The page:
Les Fleurs du Malgouève

Simon Whitechapel

Quels sont les infortunatés que le soir ne calme pas, et qui prennent, comme les hiboux, la venue de la nuit pour un signal de sabbat!
     --Baudelaire, «Le Crépuscule du soir»(1855).

He had tried to bribe the man, had almost come to the issuing of a threat, but had stilled the breath on his tongue a fraction short of disaster. The man’s eyes had narrowed almost as soon as he had begun to speak five minutes before, and he knew that, in his nervousness, his accent had returned, gliding between his words to harshen or elide a consonant here, lengthen or purify a vowel there. A threat would have sprouted that seed of suspicion, made the man demand his name and address, even report him to the police.

So he closed his mouth, nodded with as good grace as he could conjure, and left the smell of cheap tobacco and cheaper cooking, knowing that the man would be turning their conversation over in his dull head behind him, trying to shake some seed of extra significance from it. Damn. Seed again. His brain was throbbing with the concept. Throbbing. Not sprouting. The heads around him on the bus, as he traveled for a third and final futile consultation of the alchemical manuscripts in the British Library, seemed like seed-pods ripe with glutinous secrets. What flowers would bloom therein, if the right words were spoken? He had a vision of it: the bus rusted and half-gone in a London of sterile ruins, with pallid and noxious skullflowers nodding in a dusty wind atop the skeletons still lining its seats.

Oh, and he had been too pedantic too, too precise in his diction.

“My garden, it must remain illuminated throughout the hours of darkness. Simply must, for I...”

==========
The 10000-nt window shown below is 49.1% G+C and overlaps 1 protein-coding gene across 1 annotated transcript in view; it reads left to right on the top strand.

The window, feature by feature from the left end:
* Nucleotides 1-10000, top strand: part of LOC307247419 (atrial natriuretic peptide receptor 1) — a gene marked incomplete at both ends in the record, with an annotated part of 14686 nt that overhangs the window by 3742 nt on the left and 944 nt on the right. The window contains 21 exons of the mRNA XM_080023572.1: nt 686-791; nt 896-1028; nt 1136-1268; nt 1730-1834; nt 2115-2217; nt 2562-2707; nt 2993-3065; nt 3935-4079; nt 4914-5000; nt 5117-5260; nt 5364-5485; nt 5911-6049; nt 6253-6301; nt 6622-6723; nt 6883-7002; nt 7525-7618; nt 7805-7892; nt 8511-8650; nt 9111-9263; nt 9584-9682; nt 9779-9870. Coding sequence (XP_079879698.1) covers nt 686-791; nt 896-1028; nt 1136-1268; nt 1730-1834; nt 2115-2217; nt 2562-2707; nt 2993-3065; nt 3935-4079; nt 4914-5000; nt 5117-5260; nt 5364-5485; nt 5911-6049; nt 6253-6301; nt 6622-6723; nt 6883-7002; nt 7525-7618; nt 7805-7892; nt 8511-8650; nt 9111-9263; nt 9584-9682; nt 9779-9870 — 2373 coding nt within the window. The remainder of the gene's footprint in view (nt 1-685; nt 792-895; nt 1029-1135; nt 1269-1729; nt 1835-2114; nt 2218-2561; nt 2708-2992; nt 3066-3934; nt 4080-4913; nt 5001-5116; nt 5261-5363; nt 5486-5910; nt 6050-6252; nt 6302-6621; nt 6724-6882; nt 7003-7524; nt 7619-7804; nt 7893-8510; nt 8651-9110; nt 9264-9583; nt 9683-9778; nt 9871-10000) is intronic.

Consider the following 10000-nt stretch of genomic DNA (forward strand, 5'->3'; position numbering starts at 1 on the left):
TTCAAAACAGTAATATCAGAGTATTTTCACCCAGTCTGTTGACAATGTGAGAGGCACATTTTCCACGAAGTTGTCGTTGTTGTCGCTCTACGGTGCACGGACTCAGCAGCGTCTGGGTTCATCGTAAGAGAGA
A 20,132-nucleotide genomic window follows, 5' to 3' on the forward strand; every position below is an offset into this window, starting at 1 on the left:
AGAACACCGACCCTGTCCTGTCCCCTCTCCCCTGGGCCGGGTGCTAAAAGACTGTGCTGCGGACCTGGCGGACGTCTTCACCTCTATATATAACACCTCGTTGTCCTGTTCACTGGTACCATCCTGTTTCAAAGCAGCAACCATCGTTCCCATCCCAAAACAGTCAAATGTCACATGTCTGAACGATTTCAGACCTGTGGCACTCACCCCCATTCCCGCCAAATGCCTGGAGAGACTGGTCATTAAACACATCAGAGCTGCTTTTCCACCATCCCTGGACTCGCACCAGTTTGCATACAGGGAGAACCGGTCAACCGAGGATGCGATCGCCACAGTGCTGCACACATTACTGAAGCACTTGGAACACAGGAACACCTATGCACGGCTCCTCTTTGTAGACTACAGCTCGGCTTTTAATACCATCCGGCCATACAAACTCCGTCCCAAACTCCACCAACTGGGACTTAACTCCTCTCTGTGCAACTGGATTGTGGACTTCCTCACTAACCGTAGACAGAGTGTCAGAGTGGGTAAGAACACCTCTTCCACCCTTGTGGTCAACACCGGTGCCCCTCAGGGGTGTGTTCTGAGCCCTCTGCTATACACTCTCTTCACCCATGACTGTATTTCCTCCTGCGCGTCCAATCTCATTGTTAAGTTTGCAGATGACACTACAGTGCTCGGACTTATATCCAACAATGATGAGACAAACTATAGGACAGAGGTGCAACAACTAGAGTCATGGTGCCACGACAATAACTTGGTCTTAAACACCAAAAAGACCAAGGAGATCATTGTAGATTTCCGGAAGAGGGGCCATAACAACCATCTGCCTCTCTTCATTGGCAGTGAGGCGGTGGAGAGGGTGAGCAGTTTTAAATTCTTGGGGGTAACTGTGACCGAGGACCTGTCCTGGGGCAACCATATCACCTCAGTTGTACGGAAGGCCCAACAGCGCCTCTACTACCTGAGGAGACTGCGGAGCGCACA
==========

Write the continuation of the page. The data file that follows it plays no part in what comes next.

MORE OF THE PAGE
And the oaf had shaken his head with a slight belch.

“No exceptions, chum. General black-out. No exceptions. There’s a fucking war on, chum, or about to be. No exceptions.”

But the pink, pale-lashed, piggish eyes had gone alert enough when he dropped that first delicate hint of a bribe. The hyperbrachycephalic skull enclosed rich enough soil for his... Ah, damn, seeds again. Seeds. And despite itself, his mind went to his garden, that small hexagonal plot over which that oh-so-curious lamp had burned each night for the past thirty-one years. Une lampe de verre pâle en forme d’hexecontaèdre pentagonal lévogyre, occultant la lumière des étoiles pendant trente-sept ans. So the unique manuscript of Lévi had said, and he had been scientifically precise in following its specifications. Paying the finest glass-blower in... But no, he would not return there, even in memory. It was all for nothing. No hope of flight, no hope of refuge, not in life, not in suicide.

When he returned from the British Library he went out into the garden, crossed the three flat stones that led across the black, beaten earth to its centre, and unhooked the lamp from its stand of meteoric iron. The oaf would make a special point tonight of confirming his obedience. There’s a fucking war on, chum, or about to be. No exceptions. And no escape. He looked up into the late afternoon sky, then went back inside carrying the lamp, to sit holding it on his lap in the window that overlooked the garden, the fingers of his left hand restlessly tracing its facets as he waited for nightfall and the first rays of starlight to strike the naked surface of the black, beaten earth.

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